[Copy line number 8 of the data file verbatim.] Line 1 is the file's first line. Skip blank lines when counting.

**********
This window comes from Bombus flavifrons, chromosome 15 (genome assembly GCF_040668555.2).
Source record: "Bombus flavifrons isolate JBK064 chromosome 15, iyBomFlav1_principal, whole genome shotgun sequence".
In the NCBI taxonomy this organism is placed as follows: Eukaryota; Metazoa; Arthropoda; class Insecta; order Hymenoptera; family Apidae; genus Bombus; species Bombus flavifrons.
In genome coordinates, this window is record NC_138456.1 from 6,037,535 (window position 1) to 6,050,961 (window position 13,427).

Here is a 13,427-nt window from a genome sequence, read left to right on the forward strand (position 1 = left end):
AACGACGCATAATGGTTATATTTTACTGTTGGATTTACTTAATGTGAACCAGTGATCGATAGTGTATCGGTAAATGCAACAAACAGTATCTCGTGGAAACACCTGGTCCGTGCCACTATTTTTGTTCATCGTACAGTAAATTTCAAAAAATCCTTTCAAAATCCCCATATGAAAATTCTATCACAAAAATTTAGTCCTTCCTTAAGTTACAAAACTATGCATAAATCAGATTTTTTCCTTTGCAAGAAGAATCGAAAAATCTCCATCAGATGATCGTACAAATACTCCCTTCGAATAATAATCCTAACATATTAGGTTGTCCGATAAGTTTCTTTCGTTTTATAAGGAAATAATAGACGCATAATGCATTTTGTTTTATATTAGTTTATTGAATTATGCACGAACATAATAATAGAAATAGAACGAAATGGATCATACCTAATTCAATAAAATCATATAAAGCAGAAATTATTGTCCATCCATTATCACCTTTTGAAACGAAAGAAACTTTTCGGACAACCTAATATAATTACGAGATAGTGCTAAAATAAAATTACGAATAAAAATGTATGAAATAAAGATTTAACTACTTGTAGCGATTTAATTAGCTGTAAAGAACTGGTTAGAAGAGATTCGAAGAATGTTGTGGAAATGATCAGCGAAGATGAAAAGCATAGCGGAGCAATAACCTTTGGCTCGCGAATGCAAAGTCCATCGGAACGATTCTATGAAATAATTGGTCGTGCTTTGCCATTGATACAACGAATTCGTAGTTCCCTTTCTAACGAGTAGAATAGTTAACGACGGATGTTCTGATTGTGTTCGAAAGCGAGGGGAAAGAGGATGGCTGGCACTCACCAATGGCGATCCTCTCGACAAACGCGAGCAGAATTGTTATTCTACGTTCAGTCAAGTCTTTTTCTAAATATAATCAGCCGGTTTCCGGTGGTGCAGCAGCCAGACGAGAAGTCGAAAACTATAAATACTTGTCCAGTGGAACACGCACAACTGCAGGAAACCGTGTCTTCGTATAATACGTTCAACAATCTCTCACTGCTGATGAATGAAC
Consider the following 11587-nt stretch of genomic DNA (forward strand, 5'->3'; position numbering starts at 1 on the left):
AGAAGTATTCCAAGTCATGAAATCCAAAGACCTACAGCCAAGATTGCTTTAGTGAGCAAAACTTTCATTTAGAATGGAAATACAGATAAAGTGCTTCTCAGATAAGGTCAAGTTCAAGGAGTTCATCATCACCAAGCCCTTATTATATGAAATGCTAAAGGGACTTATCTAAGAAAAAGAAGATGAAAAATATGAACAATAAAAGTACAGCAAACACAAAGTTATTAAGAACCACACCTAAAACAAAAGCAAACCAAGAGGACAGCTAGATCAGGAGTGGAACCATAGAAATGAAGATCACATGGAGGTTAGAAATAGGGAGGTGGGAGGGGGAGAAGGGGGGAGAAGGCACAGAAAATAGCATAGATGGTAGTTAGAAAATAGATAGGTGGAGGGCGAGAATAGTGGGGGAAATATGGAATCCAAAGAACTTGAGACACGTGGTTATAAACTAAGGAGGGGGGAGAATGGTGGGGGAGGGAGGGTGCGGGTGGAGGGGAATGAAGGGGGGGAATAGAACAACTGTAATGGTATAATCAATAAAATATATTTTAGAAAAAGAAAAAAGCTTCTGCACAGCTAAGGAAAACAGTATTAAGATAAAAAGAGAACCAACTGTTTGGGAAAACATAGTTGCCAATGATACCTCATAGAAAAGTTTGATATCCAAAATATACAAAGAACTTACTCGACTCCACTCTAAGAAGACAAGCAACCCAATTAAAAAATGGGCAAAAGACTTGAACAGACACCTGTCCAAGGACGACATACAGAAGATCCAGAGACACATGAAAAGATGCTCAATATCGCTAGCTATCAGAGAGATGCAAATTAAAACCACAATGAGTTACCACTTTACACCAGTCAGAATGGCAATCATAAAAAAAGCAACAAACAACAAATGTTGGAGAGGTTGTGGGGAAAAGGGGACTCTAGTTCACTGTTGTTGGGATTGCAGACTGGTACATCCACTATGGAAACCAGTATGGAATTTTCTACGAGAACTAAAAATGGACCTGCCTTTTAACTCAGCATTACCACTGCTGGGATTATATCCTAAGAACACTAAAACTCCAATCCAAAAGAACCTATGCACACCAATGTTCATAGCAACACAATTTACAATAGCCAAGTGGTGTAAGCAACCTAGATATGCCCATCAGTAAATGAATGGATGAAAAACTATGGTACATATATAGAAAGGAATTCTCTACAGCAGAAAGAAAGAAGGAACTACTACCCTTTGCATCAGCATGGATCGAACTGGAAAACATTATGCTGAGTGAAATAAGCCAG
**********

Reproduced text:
AGAAGTATTCCAAGTCATGAAATCCAAAGACCTACAGCCAAGATTGCTTTAGTGAGCAAAACTTTCATTTAGAATGGAAATACAGATAAAGTGCTTCTCAGATAAGGTCAAGTTCAAGGAGTTCATCATCACCAAGCCCTTATTATATGAAATGCTAAAGGGACTTATCTAAGAAAAAGAAGATGAAAAATATGAACAATAAAAGTACAGCAAACACAAAGTTATTAAGAACCACACCTAAAACAAAAGCAAACCAAGAGGACAGCTAGATCAGGAGTGGAACCATAGAAATGAAGATCACATGGAGGTTAGAAATAGGGAGGTGGGAGGGGGAGAAGGGGGGAGAAGGCACAGAAAATAGCATAGATGGTAGTTAGAAAATAGATAGGTGGAGGGCGAGAATAGTGGGGGAAATATGGAATCCAAAGAACTTGAGACACGTGGTTATAAACTAAGGAGGGGGGAGAATGGTGGGGGAGGGAGGGTGCGGGTGGAGGGGAATGAAGGGGGGGAATAGAACAACTGTAATGGTATAATCAATAAAATATATTTTAGAAAAAGAAAAAAGCTTCTGCACAGCTAAGGAAAACAGTATTAAGATAAAAAGAGAACCAACTGTTTGGGAAAACATAGTTGCCAATGATACCTCATAGAAAAGTTTGATATCCAAAATATACAAAGAACTTACTCGACTCCACTCTAAGAAGACAAGCAACCCAATTAAAAAATGGGCAAAAGACTTGAACAGACACCTGTCCAAGGACGACATACAGAAGATCCAGAGACACATGAAAAGATGCTCAATATCGCTAGCTATCAGAGAGATGCAAATTAAAACCACAATGAGTTACCACTTTACACCAGTCAGAATGGCAATCATAAAAAAAGCAACAAACAACAAATGTTGGAGAGGTTGTGGGGAAAAGGGGACTCTAGTTCACTGTTGTTGGGATTGCAGACTGGTACATCCACTATGGAAACCAGTATGGAATTTTCTACGAGAACTAAAAATGGACCTGCCTTTTAACTCAGCATTACCACTGCTGGGATTATATCCTAAGAACACTAAAACTCCAATCCAAAAGAACCTATGCACACCAATGTTCATAGCAACACAATTTACAATAGCCAAGTGGTGTAAGCAACCTAGATATGCCCATCAGTAAATGAATGGATGAAAAACTATGGTACATATATAGAAAGGAATTCTCTACAGCAGAAAGAAAGAAGGAACTACTACCCTTTGCATCAGCATGGATCGAACTGGAAAACATTATGCTGAGTGAAATAAGCCAG